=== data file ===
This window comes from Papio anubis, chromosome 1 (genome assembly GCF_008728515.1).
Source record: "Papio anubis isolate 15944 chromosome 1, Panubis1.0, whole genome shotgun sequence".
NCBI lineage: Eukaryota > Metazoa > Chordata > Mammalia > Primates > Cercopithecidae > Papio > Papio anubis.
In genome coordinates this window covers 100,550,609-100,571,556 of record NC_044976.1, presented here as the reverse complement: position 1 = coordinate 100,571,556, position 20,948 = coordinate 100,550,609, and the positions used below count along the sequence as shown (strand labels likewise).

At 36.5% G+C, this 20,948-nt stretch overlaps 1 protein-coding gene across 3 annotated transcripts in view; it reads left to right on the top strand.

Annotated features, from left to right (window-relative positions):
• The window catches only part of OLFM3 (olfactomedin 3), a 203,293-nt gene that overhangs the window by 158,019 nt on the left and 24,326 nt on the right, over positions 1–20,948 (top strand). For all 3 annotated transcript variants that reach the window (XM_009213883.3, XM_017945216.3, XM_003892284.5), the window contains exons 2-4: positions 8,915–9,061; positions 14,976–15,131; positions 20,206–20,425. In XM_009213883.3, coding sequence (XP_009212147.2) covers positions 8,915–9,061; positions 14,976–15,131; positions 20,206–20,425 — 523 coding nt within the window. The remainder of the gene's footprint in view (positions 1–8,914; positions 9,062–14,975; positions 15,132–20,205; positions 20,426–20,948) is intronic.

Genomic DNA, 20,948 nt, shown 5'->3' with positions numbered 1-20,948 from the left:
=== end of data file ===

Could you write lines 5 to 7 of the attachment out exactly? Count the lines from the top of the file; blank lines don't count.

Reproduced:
At 36.5% G+C, this 20,948-nt stretch overlaps 1 protein-coding gene across 3 annotated transcripts in view; it reads left to right on the top strand.

Annotated features, from left to right (window-relative positions):
• The window catches only part of OLFM3 (olfactomedin 3), a 203,293-nt gene that overhangs the window by 158,019 nt on the left and 24,326 nt on the right, over positions 1–20,948 (top strand). For all 3 annotated transcript variants that reach the window (XM_009213883.3, XM_017945216.3, XM_003892284.5), the window contains exons 2-4: positions 8,915–9,061; positions 14,976–15,131; positions 20,206–20,425. In XM_009213883.3, coding sequence (XP_009212147.2) covers positions 8,915–9,061; positions 14,976–15,131; positions 20,206–20,425 — 523 coding nt within the window. The remainder of the gene's footprint in view (positions 1–8,914; positions 9,062–14,975; positions 15,132–20,205; positions 20,426–20,948) is intronic.